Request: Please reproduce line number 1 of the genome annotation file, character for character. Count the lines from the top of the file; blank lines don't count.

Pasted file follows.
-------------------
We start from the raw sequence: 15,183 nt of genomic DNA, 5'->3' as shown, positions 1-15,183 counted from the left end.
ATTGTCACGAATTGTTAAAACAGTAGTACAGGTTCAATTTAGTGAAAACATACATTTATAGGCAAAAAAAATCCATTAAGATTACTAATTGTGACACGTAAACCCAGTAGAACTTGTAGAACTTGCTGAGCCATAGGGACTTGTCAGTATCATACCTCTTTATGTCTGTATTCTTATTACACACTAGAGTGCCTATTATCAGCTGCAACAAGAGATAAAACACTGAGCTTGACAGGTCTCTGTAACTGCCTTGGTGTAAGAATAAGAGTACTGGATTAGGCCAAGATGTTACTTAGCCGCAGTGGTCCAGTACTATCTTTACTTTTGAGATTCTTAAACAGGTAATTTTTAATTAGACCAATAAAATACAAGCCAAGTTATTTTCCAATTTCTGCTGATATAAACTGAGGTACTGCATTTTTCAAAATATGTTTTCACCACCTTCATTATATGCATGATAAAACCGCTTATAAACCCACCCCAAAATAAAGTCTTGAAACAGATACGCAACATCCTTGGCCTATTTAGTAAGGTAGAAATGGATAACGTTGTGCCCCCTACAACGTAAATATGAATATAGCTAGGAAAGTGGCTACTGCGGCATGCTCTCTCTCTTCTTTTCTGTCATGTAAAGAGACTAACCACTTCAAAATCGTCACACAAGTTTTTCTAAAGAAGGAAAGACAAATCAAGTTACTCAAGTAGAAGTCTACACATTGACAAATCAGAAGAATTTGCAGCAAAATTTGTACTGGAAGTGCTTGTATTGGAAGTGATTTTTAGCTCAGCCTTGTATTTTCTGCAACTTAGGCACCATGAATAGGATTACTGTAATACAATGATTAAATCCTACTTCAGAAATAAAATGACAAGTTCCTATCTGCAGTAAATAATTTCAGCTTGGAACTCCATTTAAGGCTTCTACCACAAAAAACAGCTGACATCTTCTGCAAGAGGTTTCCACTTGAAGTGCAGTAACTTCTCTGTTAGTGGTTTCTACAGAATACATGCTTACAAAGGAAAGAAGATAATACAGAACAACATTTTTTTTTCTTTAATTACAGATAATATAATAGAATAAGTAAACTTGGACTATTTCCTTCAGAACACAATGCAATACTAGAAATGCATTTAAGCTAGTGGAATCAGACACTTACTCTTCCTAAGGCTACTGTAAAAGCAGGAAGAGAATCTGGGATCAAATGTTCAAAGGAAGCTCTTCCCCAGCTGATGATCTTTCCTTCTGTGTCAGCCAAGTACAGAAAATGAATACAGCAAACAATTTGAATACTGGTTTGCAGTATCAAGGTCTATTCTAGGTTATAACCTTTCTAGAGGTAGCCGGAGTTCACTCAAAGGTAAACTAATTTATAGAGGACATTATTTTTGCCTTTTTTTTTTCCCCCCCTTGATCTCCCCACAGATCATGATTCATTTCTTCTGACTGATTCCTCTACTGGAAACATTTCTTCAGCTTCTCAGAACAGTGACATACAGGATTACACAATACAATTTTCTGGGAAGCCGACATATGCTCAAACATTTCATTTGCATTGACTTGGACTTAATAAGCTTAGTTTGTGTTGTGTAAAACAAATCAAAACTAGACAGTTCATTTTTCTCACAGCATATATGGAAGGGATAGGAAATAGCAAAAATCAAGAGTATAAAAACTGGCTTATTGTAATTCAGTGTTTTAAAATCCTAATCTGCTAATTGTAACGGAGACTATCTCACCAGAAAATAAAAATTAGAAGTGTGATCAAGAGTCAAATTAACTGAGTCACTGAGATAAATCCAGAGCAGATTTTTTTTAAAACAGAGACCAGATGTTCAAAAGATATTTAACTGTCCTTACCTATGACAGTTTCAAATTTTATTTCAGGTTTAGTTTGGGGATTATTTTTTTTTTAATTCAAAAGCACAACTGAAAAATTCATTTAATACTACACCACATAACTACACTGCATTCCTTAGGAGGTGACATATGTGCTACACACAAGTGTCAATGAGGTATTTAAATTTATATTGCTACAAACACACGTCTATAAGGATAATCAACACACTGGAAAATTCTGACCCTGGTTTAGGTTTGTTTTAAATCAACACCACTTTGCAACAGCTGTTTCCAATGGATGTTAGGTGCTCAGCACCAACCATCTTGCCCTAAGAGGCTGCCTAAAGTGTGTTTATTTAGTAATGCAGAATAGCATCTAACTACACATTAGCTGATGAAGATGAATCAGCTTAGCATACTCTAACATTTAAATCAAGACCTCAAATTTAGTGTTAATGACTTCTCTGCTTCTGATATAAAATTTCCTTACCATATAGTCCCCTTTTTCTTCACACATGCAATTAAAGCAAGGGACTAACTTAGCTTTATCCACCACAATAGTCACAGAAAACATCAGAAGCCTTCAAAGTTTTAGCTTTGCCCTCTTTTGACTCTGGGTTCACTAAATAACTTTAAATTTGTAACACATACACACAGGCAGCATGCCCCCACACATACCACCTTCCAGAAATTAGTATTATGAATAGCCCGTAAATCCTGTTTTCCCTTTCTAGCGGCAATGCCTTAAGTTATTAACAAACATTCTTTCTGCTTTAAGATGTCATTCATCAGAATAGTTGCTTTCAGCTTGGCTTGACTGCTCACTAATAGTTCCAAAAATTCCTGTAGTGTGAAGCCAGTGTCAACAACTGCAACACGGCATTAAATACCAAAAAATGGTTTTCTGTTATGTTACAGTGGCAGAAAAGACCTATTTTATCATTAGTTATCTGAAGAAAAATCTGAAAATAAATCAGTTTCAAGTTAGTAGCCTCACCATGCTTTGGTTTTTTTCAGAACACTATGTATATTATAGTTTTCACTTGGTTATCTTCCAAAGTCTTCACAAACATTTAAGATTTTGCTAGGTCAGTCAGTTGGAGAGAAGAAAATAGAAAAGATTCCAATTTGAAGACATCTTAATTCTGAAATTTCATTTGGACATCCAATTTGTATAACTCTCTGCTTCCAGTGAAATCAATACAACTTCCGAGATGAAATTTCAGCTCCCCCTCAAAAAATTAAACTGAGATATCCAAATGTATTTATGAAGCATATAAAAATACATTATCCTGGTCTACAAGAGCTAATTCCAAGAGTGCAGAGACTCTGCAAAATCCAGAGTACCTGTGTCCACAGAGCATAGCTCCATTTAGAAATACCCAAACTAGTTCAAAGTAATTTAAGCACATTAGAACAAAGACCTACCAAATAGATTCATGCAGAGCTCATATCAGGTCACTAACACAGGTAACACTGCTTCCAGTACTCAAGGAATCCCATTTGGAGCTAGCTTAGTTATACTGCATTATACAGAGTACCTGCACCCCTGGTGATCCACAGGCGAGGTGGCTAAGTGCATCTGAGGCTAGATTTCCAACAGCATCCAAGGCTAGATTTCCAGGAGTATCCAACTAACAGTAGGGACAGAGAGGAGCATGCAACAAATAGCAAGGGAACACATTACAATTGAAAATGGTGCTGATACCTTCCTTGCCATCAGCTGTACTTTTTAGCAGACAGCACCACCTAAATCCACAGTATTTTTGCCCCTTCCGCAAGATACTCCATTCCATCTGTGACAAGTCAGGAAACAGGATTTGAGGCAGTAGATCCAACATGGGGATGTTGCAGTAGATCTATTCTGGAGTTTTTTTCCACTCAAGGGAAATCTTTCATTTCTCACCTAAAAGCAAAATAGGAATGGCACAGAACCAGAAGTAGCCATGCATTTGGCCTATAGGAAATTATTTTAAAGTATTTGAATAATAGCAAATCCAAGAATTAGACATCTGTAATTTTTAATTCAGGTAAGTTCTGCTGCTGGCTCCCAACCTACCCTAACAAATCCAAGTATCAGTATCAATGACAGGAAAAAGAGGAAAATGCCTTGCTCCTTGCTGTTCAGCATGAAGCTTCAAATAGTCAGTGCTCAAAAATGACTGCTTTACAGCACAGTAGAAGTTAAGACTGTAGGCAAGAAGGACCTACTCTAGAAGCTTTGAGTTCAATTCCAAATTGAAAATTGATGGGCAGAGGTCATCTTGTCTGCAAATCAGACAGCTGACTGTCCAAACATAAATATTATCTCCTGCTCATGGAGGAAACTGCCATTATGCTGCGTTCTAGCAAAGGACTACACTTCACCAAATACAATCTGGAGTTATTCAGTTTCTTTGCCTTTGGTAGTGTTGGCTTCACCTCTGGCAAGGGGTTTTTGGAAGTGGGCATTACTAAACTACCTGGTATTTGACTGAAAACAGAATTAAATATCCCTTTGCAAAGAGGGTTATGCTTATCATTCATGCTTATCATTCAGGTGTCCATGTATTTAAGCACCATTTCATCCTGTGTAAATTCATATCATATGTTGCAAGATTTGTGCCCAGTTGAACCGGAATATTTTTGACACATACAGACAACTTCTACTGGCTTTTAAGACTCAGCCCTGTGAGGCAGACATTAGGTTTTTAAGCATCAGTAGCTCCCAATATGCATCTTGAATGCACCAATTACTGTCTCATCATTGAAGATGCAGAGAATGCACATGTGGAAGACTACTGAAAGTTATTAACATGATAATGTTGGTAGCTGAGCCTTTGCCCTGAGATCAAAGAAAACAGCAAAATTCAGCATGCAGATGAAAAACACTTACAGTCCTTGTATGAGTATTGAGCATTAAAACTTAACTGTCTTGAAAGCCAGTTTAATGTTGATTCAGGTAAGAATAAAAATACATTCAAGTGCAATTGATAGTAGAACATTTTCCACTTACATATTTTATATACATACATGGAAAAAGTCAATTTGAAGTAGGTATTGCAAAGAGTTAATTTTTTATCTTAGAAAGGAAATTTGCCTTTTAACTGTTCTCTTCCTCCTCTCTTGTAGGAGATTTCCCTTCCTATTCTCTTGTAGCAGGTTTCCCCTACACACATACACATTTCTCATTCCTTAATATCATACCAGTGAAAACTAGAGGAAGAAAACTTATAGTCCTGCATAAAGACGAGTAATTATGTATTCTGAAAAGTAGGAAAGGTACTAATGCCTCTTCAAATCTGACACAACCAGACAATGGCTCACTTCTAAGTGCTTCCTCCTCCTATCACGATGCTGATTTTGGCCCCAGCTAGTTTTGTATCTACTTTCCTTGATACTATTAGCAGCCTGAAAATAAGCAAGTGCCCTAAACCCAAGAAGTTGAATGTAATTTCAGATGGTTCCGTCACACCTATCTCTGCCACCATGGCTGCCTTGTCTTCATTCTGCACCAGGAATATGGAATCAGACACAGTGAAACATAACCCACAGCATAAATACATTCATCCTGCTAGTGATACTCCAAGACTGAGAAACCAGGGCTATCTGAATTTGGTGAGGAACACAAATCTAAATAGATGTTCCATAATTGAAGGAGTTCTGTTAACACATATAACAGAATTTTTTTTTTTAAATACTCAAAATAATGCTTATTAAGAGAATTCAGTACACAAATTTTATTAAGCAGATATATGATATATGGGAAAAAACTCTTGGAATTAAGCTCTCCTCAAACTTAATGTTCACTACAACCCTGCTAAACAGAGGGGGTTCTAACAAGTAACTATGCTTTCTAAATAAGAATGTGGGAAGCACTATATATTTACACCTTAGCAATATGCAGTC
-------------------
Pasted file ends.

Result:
We start from the raw sequence: 15,183 nt of genomic DNA, 5'->3' as shown, positions 1-15,183 counted from the left end.